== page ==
Despite a large, diverse crowd descending upon the Keeneland property over the weekend, neither Russell nor Thornbury expects an abundance of “tire-kickers” and tourists on the sale grounds during showing hours. Thornbury said screens would divide much of the space between foot traffic and the barn areas, and many of the race fans will be delivered directly to the grandstand via shuttle, completely bypassing the barns.
No matter the turnout, Tom VanMeter of consignor VanMeter-Gentry Sales said he’d welcome it with open arms.
“I think it’ll be a little like Saratoga where you have a lot of laypeople coming around, taking pictures and wanting to pet them, but that’s just kind of part of it,” VanMeter said. “You don’t know if that guy that’s coming over there with his wife and is nosing around might be the next big guy. We’re always happy to share what we have and talk them through things, find out who they are and what they’re doing.”
While there were plenty of outside factors that made the lead-up to this year’s Keeneland November sale different from past renewals, Thornbury said the biggest change in his day-to-day routine was increasing the communication lines with consignors and buyers to better learn their needs heading into uncharted territory.
“We generally don’t have that much communication prior to the sale,” he said. “It’s generally, ‘Here’s where you’ll be located, here’s when you can ship in, and we’ll see you at the sale.’ In this case, it’s been a lot of conversation, which is all positive.”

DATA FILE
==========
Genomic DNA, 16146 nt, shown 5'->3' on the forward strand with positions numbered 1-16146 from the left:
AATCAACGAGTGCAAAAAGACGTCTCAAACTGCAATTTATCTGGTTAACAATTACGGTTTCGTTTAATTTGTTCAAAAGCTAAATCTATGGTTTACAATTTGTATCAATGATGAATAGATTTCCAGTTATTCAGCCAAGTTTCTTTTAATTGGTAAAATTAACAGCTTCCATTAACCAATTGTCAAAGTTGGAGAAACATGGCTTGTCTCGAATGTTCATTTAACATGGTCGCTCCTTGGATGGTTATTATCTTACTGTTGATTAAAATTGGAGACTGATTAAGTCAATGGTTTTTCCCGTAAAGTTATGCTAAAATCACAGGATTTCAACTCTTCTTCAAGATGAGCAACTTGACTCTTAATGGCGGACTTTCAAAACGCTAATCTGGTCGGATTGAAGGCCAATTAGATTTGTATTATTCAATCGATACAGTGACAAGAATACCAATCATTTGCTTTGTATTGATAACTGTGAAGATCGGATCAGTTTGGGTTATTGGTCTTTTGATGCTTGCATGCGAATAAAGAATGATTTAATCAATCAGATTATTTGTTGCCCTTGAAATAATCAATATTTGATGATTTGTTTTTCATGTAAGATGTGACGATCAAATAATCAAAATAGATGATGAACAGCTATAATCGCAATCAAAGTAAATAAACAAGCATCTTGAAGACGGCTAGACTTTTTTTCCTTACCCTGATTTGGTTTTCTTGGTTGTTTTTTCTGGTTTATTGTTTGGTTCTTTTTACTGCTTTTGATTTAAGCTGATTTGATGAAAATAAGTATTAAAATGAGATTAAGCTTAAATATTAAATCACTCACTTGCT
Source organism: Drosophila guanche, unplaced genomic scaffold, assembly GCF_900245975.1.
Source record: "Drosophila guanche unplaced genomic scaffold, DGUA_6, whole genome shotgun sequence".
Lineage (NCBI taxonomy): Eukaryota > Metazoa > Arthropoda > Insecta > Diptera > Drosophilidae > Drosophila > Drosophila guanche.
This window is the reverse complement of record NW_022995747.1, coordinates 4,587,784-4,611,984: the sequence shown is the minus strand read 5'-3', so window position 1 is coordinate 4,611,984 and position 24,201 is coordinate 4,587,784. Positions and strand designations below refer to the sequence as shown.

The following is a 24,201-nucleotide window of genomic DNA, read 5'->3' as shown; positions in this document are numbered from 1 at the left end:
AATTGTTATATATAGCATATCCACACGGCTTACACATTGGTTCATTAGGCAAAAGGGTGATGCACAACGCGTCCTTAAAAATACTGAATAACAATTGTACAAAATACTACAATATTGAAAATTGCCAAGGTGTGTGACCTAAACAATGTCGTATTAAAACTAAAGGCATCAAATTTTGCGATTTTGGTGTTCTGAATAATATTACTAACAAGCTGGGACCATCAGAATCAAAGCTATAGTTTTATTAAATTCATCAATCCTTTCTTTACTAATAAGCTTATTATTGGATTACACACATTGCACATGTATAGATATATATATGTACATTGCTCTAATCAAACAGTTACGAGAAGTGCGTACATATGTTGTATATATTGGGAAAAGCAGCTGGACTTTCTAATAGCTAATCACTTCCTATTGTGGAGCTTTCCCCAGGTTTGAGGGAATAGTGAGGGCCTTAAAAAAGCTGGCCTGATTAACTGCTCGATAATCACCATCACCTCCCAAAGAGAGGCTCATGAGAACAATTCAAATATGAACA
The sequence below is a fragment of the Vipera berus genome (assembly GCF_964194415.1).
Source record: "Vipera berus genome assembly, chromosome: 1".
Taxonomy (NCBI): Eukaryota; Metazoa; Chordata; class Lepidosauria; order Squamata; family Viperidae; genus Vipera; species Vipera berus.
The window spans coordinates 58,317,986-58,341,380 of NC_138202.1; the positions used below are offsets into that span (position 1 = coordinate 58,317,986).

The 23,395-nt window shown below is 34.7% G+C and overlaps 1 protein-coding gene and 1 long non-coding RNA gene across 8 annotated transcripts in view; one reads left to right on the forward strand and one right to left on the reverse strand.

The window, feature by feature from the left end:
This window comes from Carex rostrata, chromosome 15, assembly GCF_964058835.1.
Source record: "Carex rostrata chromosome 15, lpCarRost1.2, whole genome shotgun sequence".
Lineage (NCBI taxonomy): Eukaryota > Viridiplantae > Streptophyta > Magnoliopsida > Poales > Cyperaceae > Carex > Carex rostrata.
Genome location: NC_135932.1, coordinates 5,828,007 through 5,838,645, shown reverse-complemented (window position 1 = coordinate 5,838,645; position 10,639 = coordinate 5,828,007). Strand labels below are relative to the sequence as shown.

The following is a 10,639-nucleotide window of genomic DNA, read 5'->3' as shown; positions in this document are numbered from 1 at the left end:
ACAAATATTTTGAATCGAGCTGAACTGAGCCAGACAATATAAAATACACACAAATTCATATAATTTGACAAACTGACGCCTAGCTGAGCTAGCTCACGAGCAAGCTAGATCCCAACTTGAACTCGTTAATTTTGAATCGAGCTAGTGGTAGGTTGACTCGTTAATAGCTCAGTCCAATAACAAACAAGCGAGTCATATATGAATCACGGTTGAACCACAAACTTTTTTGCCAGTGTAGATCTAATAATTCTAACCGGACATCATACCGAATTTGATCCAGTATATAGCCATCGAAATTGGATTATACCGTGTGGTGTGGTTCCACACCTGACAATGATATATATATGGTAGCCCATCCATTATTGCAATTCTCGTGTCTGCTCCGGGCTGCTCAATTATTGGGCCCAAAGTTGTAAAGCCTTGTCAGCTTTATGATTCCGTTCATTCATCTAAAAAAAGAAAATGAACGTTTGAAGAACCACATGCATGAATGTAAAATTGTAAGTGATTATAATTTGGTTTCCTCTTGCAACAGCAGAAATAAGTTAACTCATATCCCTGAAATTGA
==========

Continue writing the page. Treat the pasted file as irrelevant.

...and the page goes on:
From Day One, Russell and Thornbury said the goal was to have the Breeders’ Cup and the November sale augment each other’s strengths and take advantage of its location in the epicenter of the North American Thoroughbred breeding industry. It won’t take long to find out how much of an effect the proximity will have, but Thornbury was optimistic that Keeneland was heading into a landmark renewal of its signature mixed sale.
“Long term, I think we’ll look back on it and say this really moved the needle. This really gave the sale some juice,” he said. “I don’t think there’s any doubt, not only for sales, but for the entire community, if you look at hotels and restaurants. The city’s gearing up and welcoming it with both arms. There’s just a feeling of communal interest. For every aspect of things, it just adds a lot of electricity and a lot of excitement.”
Last year’s Keeneland November sale finished with 2,512 horses sold for total revenues of $205,899,500, up 4 percent from the 2013 installment. The average sale price rose 2 percent to $81,966, while the median tied the all-time high figure of $35,000.
Highlighting the sale was Irish Group 3 winner Aloof, in foal for the first time to War Front, who sold to Mandy Pope’s Whisper Hill Farm for $3.9 million. The 5-year-old Galileo mare was consigned by Paramount Sales, agent.
The auction also featured a Tapit filly out of the stakes-winning Storm Cat mare Serena’s Cat who set the North American record price for a weanling at public auction, going to Bridlewood Farm for $3 million. Later named Serena’s Harmony, the filly is a half-sister to Grade 1 winner Honor Code and Grade 2 winner Noble Tune, and hails from the family of champion third dam Serena’s Song. Hill ‘n’ Dale Sales Agency consigned the record-priced filly as agent.